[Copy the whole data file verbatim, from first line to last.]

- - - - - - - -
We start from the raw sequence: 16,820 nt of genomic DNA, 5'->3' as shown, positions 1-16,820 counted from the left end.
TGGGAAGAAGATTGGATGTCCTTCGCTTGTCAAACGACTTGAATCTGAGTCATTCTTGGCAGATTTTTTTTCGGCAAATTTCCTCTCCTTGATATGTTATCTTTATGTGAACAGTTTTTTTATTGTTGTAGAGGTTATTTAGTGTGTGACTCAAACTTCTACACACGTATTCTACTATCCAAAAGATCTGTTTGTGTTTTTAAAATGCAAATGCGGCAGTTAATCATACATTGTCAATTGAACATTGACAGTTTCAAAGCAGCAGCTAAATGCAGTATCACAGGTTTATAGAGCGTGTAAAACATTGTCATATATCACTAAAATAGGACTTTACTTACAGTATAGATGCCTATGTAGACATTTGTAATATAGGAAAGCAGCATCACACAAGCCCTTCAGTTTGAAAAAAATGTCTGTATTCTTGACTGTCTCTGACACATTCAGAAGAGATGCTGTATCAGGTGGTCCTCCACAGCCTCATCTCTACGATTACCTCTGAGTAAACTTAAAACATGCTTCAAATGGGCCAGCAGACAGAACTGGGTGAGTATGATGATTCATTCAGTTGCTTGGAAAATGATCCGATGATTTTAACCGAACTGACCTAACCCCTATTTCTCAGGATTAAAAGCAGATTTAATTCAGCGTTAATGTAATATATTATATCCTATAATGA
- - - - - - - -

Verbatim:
We start from the raw sequence: 16,820 nt of genomic DNA, 5'->3' as shown, positions 1-16,820 counted from the left end.
TGGGAAGAAGATTGGATGTCCTTCGCTTGTCAAACGACTTGAATCTGAGTCATTCTTGGCAGATTTTTTTTCGGCAAATTTCCTCTCCTTGATATGTTATCTTTATGTGAACAGTTTTTTTATTGTTGTAGAGGTTATTTAGTGTGTGACTCAAACTTCTACACACGTATTCTACTATCCAAAAGATCTGTTTGTGTTTTTAAAATGCAAATGCGGCAGTTAATCATACATTGTCAATTGAACATTGACAGTTTCAAAGCAGCAGCTAAATGCAGTATCACAGGTTTATAGAGCGTGTAAAACATTGTCATATATCACTAAAATAGGACTTTACTTACAGTATAGATGCCTATGTAGACATTTGTAATATAGGAAAGCAGCATCACACAAGCCCTTCAGTTTGAAAAAAATGTCTGTATTCTTGACTGTCTCTGACACATTCAGAAGAGATGCTGTATCAGGTGGTCCTCCACAGCCTCATCTCTACGATTACCTCTGAGTAAACTTAAAACATGCTTCAAATGGGCCAGCAGACAGAACTGGGTGAGTATGATGATTCATTCAGTTGCTTGGAAAATGATCCGATGATTTTAACCGAACTGACCTAACCCCTATTTCTCAGGATTAAAAGCAGATTTAATTCAGCGTTAATGTAATATATTATATCCTATAATGA